Early in August, a call came into Sysco Corp from Trian Fund Management LP, warning the food distributor that the activist hedge fund was about to disclose a large stake in the company.
Trian, run by veteran investor Nelson Peltz, unveiled its 7.1 stake in Sysco on Aug. 14, and asked for board representation and for the Houston-based company to improve its profitability and return money to shareholders.
Six days later, Sysco awarded two board seats to Trian.
For Sysco, it was better to reach a quick agreement than risk a drawn-out battle, a sentiment increasingly felt across Corporate America.
"That's a significant amount of shares (owned by Trian), and we're at a key point in the business right now, and really, they have a history of bringing value to corporations," said Sysco Chief Executive Bill DeLaney in an interview, recounting the Trian approach to Reuters. "We didn't want to have a lot of disruption and a lot of uncertainty in the business."
In the case of Cheniere Energy Inc, Carl Icahn needed just 18 days to clinch a deal for two board seats after the activist bought 8.2 percent of the liquefied natural gas company in August. ConAgra Foods Inc agreed to a board settlement with Jana Partners in July, three weeks after the activist investor scooped up shares of the processed food company.
While not all companies are as quick to cut a deal as Sysco and Cheniere, data reviewed by Reuters shows that corporate management teams are reaching agreements with activists at the fastest pace since the financial crisis.
The average number of days it takes companies to reach a settlement with activists threatening a proxy contest from the time of disclosure is 56, according to media and research firm Activist Insight, down from 83 days in 2010 - the furthest back the firm's data on the subject goes.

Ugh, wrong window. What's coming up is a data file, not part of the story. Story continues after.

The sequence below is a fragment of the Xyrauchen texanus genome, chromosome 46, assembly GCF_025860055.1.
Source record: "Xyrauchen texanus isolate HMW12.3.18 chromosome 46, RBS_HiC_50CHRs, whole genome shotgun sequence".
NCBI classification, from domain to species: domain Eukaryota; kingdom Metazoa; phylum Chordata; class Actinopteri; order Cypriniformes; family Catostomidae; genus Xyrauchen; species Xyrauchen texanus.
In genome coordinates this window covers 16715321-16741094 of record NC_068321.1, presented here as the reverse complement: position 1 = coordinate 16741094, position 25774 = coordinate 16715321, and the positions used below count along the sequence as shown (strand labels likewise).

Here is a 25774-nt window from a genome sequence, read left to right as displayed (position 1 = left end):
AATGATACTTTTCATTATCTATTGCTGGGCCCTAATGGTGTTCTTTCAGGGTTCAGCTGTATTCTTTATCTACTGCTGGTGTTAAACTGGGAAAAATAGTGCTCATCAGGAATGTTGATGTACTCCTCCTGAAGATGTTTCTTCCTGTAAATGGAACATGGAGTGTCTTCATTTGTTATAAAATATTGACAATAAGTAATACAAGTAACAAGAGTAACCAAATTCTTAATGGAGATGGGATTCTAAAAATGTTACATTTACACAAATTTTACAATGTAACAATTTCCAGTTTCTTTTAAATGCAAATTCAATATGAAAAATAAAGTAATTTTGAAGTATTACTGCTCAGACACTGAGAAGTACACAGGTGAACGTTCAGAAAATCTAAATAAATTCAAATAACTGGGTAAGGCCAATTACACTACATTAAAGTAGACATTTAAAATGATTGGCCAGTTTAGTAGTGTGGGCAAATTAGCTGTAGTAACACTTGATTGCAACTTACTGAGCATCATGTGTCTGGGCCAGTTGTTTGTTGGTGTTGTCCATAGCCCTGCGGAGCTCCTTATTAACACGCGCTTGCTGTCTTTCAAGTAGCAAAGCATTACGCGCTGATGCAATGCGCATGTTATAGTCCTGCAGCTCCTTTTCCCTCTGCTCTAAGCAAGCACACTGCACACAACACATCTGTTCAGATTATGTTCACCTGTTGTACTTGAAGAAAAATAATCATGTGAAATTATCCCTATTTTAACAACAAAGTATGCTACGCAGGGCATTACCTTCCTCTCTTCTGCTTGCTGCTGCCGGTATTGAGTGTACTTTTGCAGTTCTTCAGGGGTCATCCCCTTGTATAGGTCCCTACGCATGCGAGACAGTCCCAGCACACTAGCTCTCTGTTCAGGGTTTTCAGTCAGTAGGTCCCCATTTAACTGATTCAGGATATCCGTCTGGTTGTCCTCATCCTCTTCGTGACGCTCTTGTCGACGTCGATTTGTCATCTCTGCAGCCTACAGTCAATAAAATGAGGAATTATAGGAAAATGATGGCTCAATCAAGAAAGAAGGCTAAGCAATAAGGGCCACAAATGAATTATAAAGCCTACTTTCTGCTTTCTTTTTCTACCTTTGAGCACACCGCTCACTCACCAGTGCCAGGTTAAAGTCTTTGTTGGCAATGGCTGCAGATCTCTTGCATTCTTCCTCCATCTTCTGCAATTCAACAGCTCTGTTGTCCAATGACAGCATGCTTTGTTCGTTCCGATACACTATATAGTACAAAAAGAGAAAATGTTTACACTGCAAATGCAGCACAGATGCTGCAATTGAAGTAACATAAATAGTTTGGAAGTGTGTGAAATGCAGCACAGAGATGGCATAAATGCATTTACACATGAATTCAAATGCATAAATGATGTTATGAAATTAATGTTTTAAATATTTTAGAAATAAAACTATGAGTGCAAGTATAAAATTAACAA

The quickening pace of activist settlements shows how dissident shareholders are reshaping the way chief executives manage their businesses and their boardrooms. Backed by powerful institutional investors, activists are moving from outside agitators to influential insiders.
Some investors worry that companies are bowing to activists' demands too easily, to the detriment of their long-term shareholders' interests.
"Boards have become quick on the trigger to grant seats to activist investors just to avoid a proxy fight," said Scott Stringer, New York City's Comptroller, who called the trend "disturbing."
When decisions are made before shareowners can weigh in with a vote, "companies run the risk of prioritizing short-term expediency at the expense of long-term value," said Stringer, who runs the $165.5 billion New York City Employees' Retirement System.
Activists typically acquire chunks of companies, and then push the company's management team to make changes to boost shares, such as buying back stock, selling poorly performing units, or restructuring the business. The most effective way for an activist to effect change is by being on the board of directors.
Companies previously could depend on large institutional investors, such as pension and mutual funds, to back their management teams in the event of a proxy fight. That guarantee has steadily faded.
According to Proxy Insight, the percentage of dissident proxy cards that BlackRock, T.Rowe Price and Vanguard have voted to support - meaning they supported at least one dissident board candidate - has increased every year since 2011. For T. Rowe Price, the percentage has doubled to 50 percent, the Proxy Insight data show.